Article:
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A Nonsensical History of Limericks

by Jan Smith

People from Ireland migrated to many parts of the world and seem to have substantially populated many of the English speaking countries; so perhaps that is why they appeal to so many people from so many different countries. Even people who wouldn't normally read poetry will read limericks so what is it about them that appeals to people.

I think it could be because a good limerick is largely nonsense. The more nonsensical it is, the wider the appeal to our sense of humour. With a well phrased and constructed limerick the pictures that our imaginations form can be as varied as the people listening to the limerick. Words have different colour and emotional overtones for anyone listening.

The beauty of limericks is because they are considered to be a nonsensical form of poetry and therefore not supposed to mean anything serious; means that anyone who is a clever wit can construct a sharp satiric message caged under the auspices of supposedly fun meaning.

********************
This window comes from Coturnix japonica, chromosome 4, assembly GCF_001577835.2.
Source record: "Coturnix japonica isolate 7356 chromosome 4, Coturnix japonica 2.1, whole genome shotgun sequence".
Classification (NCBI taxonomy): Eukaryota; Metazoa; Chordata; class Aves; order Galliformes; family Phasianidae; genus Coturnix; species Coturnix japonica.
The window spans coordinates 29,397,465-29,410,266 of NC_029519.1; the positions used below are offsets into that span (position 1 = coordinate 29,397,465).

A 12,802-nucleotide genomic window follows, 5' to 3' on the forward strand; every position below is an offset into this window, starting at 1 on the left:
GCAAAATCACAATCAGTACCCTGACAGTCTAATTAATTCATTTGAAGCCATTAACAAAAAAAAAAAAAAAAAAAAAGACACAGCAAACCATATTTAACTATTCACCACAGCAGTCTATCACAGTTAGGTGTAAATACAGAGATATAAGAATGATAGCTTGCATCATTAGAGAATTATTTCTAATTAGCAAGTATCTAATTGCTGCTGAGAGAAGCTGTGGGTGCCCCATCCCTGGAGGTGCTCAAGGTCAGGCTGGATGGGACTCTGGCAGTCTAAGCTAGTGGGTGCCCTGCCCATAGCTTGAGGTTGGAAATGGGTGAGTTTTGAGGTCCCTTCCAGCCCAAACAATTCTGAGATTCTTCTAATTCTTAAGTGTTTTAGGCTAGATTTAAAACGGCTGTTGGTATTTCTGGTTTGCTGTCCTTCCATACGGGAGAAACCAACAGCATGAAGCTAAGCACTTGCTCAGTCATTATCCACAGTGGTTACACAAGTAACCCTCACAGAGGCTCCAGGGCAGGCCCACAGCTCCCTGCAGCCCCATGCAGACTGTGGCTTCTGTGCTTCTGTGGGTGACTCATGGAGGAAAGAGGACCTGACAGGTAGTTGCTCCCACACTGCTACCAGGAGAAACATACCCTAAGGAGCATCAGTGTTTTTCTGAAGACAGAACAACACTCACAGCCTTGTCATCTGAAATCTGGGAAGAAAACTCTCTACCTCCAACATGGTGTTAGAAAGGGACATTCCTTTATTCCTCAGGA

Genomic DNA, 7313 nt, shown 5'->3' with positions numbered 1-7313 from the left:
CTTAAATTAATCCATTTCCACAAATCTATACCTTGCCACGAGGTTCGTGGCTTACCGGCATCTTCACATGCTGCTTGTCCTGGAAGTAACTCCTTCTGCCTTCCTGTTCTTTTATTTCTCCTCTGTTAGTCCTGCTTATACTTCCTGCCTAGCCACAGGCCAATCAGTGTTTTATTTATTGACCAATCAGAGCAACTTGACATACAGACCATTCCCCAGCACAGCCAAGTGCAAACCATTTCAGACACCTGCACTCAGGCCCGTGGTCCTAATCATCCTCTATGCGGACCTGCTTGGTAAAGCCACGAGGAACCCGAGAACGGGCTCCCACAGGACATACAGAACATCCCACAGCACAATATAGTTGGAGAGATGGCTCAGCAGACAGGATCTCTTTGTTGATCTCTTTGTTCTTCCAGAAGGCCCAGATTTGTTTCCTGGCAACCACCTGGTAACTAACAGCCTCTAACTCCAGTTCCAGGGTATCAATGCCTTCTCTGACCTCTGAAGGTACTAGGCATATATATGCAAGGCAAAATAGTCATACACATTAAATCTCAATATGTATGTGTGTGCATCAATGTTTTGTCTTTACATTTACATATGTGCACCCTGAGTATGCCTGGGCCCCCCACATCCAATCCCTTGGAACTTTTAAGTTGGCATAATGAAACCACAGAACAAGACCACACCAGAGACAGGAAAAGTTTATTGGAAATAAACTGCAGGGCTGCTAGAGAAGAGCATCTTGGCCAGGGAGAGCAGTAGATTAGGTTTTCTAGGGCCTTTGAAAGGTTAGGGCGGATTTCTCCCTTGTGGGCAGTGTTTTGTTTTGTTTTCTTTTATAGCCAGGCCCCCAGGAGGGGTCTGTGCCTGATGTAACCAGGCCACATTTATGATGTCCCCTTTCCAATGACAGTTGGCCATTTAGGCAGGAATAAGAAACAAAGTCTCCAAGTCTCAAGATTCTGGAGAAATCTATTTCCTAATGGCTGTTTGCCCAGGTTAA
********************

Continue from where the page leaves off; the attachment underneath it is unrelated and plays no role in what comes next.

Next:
This can be a quite devastating form of attack because it's virtually word "guerrilla-warfare" and anyone who responds to something they consider as an attack on them or their philosophies will be seen as a loser. Satire has been used as a form of verbal ammunition since time immemorial and a well constructed, humorous message fires the ammunition with all the force of a Howitzer gun at its intended victim.

Considering the origins and history of the limerick, it most likely came into existence as a passive weapon of attack and denigration. This would have occurred during the time of the Irish uprising and rebellion. Ever since that time of anger and skirmishes, the limerick has proven to be an effective weapon over a long period of time for anyone witty and devious enough to construct a memorable satiric ditty today and appears to have no loss of admirers in the twenty-first century.

It is interesting to note that many ballads have been formulated around limericks. Some of these ballads have been immortalized over a century and are now called folk songs and are sung in many countries outside of where they originated from and so much of the history behind the original limerick has been lost. Today's historians can trace the origins of these folk songs back to limericks set to ballads sung in Ireland.

When so many Irish people emigrated from Ireland during the great Potato famine and went to the colonies, they took these limercik-ballads with them and today are still sung in folk clubs around the world.

Limericks are a fun game to play with words when teaching E-S-L [] as a second language to non-English speaking people.

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